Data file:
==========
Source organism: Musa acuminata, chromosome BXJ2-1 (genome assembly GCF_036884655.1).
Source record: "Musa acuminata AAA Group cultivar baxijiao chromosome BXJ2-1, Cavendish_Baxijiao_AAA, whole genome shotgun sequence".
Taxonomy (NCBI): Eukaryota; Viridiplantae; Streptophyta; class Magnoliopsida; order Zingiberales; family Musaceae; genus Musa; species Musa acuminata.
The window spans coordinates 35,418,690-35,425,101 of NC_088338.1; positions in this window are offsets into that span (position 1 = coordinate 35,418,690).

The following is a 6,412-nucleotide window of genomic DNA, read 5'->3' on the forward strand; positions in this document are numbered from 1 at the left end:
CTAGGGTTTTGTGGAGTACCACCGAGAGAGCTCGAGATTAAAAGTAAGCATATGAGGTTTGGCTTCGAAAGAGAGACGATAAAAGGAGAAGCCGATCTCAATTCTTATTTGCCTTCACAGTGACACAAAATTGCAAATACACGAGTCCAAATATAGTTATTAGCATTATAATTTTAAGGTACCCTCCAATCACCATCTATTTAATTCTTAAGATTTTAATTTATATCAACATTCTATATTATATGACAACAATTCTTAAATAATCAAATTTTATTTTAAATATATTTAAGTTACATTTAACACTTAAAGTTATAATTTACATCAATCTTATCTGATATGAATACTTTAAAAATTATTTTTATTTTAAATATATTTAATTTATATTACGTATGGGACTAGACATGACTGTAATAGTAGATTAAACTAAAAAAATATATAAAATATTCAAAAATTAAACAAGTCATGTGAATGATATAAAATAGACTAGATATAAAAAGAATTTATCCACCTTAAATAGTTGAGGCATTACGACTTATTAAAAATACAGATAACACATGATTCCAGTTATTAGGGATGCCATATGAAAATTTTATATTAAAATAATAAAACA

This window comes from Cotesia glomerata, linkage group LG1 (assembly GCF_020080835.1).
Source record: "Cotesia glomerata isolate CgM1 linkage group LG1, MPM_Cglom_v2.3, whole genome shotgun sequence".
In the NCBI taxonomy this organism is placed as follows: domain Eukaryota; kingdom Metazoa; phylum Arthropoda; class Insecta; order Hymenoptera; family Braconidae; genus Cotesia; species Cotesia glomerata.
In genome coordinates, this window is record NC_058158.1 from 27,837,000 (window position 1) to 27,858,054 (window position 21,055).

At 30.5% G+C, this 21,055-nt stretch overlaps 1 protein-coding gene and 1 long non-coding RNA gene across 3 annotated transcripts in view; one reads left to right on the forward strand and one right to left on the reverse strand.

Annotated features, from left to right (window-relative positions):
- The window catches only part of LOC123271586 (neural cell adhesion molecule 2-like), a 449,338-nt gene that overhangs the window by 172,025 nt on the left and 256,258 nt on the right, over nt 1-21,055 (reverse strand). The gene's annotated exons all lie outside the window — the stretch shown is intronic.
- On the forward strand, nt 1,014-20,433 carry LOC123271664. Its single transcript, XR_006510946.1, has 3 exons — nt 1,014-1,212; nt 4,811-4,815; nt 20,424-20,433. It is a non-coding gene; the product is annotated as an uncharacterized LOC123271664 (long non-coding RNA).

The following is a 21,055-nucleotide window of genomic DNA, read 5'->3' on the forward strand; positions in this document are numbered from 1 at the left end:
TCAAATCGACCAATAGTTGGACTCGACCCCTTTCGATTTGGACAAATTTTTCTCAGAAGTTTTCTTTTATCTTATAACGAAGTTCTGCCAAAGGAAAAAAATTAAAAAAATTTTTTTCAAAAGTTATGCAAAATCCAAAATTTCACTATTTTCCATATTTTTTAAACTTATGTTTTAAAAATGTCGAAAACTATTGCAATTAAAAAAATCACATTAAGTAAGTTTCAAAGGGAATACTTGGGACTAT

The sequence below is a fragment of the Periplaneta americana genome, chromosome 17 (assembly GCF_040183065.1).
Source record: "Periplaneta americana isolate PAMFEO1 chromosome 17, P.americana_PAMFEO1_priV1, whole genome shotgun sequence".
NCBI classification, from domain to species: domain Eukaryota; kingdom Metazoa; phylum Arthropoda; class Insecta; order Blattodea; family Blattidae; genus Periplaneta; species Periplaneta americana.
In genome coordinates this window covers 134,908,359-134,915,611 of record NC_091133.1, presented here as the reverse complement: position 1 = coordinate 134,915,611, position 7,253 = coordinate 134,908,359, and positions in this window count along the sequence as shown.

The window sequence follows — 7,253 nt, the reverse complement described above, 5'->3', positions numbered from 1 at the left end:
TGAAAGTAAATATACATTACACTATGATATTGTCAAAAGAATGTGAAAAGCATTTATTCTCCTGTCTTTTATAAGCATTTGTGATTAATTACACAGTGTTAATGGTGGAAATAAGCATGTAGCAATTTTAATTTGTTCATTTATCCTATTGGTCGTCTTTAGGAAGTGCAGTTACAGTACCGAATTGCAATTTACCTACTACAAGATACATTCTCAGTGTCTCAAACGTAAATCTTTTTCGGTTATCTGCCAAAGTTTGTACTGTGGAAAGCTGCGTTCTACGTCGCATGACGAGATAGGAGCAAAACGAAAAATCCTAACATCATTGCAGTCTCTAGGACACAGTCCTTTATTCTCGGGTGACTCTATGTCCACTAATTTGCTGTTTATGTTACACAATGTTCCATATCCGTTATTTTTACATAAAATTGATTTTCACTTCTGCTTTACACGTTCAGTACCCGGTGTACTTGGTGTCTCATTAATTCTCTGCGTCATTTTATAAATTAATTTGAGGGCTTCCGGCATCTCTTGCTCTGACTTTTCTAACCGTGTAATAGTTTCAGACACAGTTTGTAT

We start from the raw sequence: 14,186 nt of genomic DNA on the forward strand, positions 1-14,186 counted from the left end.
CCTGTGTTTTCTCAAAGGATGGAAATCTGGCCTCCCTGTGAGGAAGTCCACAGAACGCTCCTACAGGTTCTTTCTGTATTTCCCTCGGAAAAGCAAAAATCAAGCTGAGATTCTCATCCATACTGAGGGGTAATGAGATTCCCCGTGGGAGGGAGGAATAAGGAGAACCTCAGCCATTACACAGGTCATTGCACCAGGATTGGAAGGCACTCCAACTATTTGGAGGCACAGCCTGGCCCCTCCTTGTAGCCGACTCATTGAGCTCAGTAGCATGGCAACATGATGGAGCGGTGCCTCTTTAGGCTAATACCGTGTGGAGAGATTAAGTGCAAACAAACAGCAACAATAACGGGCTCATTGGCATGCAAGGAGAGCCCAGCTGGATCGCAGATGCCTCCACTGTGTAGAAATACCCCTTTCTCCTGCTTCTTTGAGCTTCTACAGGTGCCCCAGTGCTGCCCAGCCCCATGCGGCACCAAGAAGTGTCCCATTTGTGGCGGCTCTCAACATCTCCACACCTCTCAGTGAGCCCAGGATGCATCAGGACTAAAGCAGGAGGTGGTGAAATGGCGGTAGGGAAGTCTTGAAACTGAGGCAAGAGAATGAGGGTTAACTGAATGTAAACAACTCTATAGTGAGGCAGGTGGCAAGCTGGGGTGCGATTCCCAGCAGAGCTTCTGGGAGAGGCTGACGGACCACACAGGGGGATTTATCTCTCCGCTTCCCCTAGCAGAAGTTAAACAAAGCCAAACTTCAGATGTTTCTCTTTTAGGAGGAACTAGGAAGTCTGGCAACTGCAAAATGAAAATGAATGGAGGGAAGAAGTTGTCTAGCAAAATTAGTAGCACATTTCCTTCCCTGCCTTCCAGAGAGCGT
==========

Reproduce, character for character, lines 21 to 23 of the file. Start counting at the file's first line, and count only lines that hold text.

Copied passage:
The window sequence follows — 7,253 nt, the reverse complement described above, 5'->3', positions numbered from 1 at the left end:
TGAAAGTAAATATACATTACACTATGATATTGTCAAAAGAATGTGAAAAGCATTTATTCTCCTGTCTTTTATAAGCATTTGTGATTAATTACACAGTGTTAATGGTGGAAATAAGCATGTAGCAATTTTAATTTGTTCATTTATCCTATTGGTCGTCTTTAGGAAGTGCAGTTACAGTACCGAATTGCAATTTACCTACTACAAGATACATTCTCAGTGTCTCAAACGTAAATCTTTTTCGGTTATCTGCCAAAGTTTGTACTGTGGAAAGCTGCGTTCTACGTCGCATGACGAGATAGGAGCAAAACGAAAAATCCTAACATCATTGCAGTCTCTAGGACACAGTCCTTTATTCTCGGGTGACTCTATGTCCACTAATTTGCTGTTTATGTTACACAATGTTCCATATCCGTTATTTTTACATAAAATTGATTTTCACTTCTGCTTTACACGTTCAGTACCCGGTGTACTTGGTGTCTCATTAATTCTCTGCGTCATTTTATAAATTAATTTGAGGGCTTCCGGCATCTCTTGCTCTGACTTTTCTAACCGTGTAATAGTTTCAGACACAGTTTGTAT

We start from the raw sequence: 14,186 nt of genomic DNA on the forward strand, positions 1-14,186 counted from the left end.